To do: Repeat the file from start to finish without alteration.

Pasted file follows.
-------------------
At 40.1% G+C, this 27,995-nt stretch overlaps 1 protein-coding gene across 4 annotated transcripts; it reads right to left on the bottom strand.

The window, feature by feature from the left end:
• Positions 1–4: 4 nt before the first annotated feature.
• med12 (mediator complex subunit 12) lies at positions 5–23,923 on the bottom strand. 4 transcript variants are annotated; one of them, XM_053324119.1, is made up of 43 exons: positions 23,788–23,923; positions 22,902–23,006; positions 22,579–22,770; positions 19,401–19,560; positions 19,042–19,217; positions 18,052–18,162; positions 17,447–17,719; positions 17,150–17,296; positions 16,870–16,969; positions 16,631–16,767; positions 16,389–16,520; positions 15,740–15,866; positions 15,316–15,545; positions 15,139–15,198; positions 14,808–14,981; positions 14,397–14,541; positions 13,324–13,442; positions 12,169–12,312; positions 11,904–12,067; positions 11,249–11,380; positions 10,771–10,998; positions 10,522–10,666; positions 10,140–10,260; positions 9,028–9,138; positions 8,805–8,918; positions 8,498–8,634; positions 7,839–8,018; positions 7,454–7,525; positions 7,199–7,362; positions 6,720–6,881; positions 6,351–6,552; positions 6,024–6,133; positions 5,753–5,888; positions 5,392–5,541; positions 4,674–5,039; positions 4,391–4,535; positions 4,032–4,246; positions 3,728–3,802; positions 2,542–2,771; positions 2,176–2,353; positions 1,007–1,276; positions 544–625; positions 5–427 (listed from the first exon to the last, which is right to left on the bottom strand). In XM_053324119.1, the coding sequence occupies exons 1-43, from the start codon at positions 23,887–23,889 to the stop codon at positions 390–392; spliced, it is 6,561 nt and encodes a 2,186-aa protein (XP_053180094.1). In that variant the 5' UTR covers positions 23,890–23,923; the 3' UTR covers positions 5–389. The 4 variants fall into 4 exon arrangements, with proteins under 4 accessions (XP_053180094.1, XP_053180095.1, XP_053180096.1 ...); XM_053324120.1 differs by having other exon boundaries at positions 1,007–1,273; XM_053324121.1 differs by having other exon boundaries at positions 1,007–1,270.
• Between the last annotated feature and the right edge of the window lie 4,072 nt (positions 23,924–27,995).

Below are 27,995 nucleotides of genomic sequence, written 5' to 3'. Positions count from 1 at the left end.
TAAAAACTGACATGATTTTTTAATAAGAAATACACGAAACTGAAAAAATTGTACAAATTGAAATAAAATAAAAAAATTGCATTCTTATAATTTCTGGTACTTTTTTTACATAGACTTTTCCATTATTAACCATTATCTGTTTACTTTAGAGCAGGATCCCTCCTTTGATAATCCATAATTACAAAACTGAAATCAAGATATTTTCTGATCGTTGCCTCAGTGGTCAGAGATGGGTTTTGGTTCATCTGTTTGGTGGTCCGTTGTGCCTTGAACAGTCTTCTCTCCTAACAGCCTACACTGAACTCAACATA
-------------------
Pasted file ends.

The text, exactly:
At 40.1% G+C, this 27,995-nt stretch overlaps 1 protein-coding gene across 4 annotated transcripts; it reads right to left on the bottom strand.

The window, feature by feature from the left end:
• Positions 1–4: 4 nt before the first annotated feature.
• med12 (mediator complex subunit 12) lies at positions 5–23,923 on the bottom strand. 4 transcript variants are annotated; one of them, XM_053324119.1, is made up of 43 exons: positions 23,788–23,923; positions 22,902–23,006; positions 22,579–22,770; positions 19,401–19,560; positions 19,042–19,217; positions 18,052–18,162; positions 17,447–17,719; positions 17,150–17,296; positions 16,870–16,969; positions 16,631–16,767; positions 16,389–16,520; positions 15,740–15,866; positions 15,316–15,545; positions 15,139–15,198; positions 14,808–14,981; positions 14,397–14,541; positions 13,324–13,442; positions 12,169–12,312; positions 11,904–12,067; positions 11,249–11,380; positions 10,771–10,998; positions 10,522–10,666; positions 10,140–10,260; positions 9,028–9,138; positions 8,805–8,918; positions 8,498–8,634; positions 7,839–8,018; positions 7,454–7,525; positions 7,199–7,362; positions 6,720–6,881; positions 6,351–6,552; positions 6,024–6,133; positions 5,753–5,888; positions 5,392–5,541; positions 4,674–5,039; positions 4,391–4,535; positions 4,032–4,246; positions 3,728–3,802; positions 2,542–2,771; positions 2,176–2,353; positions 1,007–1,276; positions 544–625; positions 5–427 (listed from the first exon to the last, which is right to left on the bottom strand). In XM_053324119.1, the coding sequence occupies exons 1-43, from the start codon at positions 23,887–23,889 to the stop codon at positions 390–392; spliced, it is 6,561 nt and encodes a 2,186-aa protein (XP_053180094.1). In that variant the 5' UTR covers positions 23,890–23,923; the 3' UTR covers positions 5–389. The 4 variants fall into 4 exon arrangements, with proteins under 4 accessions (XP_053180094.1, XP_053180095.1, XP_053180096.1 ...); XM_053324120.1 differs by having other exon boundaries at positions 1,007–1,273; XM_053324121.1 differs by having other exon boundaries at positions 1,007–1,270.
• Between the last annotated feature and the right edge of the window lie 4,072 nt (positions 23,924–27,995).

Below are 27,995 nucleotides of genomic sequence, written 5' to 3'. Positions count from 1 at the left end.
TAAAAACTGACATGATTTTTTAATAAGAAATACACGAAACTGAAAAAATTGTACAAATTGAAATAAAATAAAAAAATTGCATTCTTATAATTTCTGGTACTTTTTTTACATAGACTTTTCCATTATTAACCATTATCTGTTTACTTTAGAGCAGGATCCCTCCTTTGATAATCCATAATTACAAAACTGAAATCAAGATATTTTCTGATCGTTGCCTCAGTGGTCAGAGATGGGTTTTGGTTCATCTGTTTGGTGGTCCGTTGTGCCTTGAACAGTCTTCTCTCCTAACAGCCTACACTGAACTCAACATA